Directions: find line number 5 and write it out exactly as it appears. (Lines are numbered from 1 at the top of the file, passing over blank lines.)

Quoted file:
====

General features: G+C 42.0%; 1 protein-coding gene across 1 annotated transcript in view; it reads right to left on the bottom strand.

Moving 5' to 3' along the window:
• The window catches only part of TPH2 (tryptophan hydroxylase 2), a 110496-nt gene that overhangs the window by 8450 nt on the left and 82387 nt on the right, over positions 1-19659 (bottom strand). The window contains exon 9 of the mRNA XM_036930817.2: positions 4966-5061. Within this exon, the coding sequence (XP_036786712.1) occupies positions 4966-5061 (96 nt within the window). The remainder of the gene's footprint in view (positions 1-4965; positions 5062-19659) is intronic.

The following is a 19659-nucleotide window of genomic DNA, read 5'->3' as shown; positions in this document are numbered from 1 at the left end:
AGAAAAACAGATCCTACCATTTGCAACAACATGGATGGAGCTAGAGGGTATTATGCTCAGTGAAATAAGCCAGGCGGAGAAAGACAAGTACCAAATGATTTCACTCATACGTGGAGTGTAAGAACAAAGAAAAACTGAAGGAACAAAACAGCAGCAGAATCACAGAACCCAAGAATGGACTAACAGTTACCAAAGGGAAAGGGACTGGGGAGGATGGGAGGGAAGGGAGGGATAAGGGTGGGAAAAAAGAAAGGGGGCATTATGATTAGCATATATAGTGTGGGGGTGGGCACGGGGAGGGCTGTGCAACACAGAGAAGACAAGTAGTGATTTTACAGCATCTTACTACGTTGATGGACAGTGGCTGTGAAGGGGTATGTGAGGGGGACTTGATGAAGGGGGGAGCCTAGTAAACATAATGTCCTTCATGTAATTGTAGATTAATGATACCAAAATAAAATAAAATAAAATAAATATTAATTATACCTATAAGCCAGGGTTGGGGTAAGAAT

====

AGAAAAACAGATCCTACCATTTGCAACAACATGGATGGAGCTAGAGGGTATTATGCTCAGTGAAATAAGCCAGGCGGAGAAAGACAAGTACCAAATGATTTCACTCATACGTGGAGTGTAAGAACAAAGAAAAACTGAAGGAACAAAACAGCAGCAGAATCACAGAACCCAAGAATGGACTAACAGTTACCAAAGGGAAAGGGACTGGGGAGGATGGGAGGGAAGGGAGGGATAAGGGTGGGAAAAAAGAAAGGGGGCATTATGATTAGCATATATAGTGTGGGGGTGGGCACGGGGAGGGCTGTGCAACACAGAGAAGACAAGTAGTGATTTTACAGCATCTTACTACGTTGATGGACAGTGGCTGTGAAGGGGTATGTGAGGGGGACTTGATGAAGGGGGGAGCCTAGTAAACATAATGTCCTTCATGTAATTGTAGATTAATGATACCAAAATAAAATAAAATAAAATAAATATTAATTATACCTATAAGCCAGGGTTGGGGTAAGAAT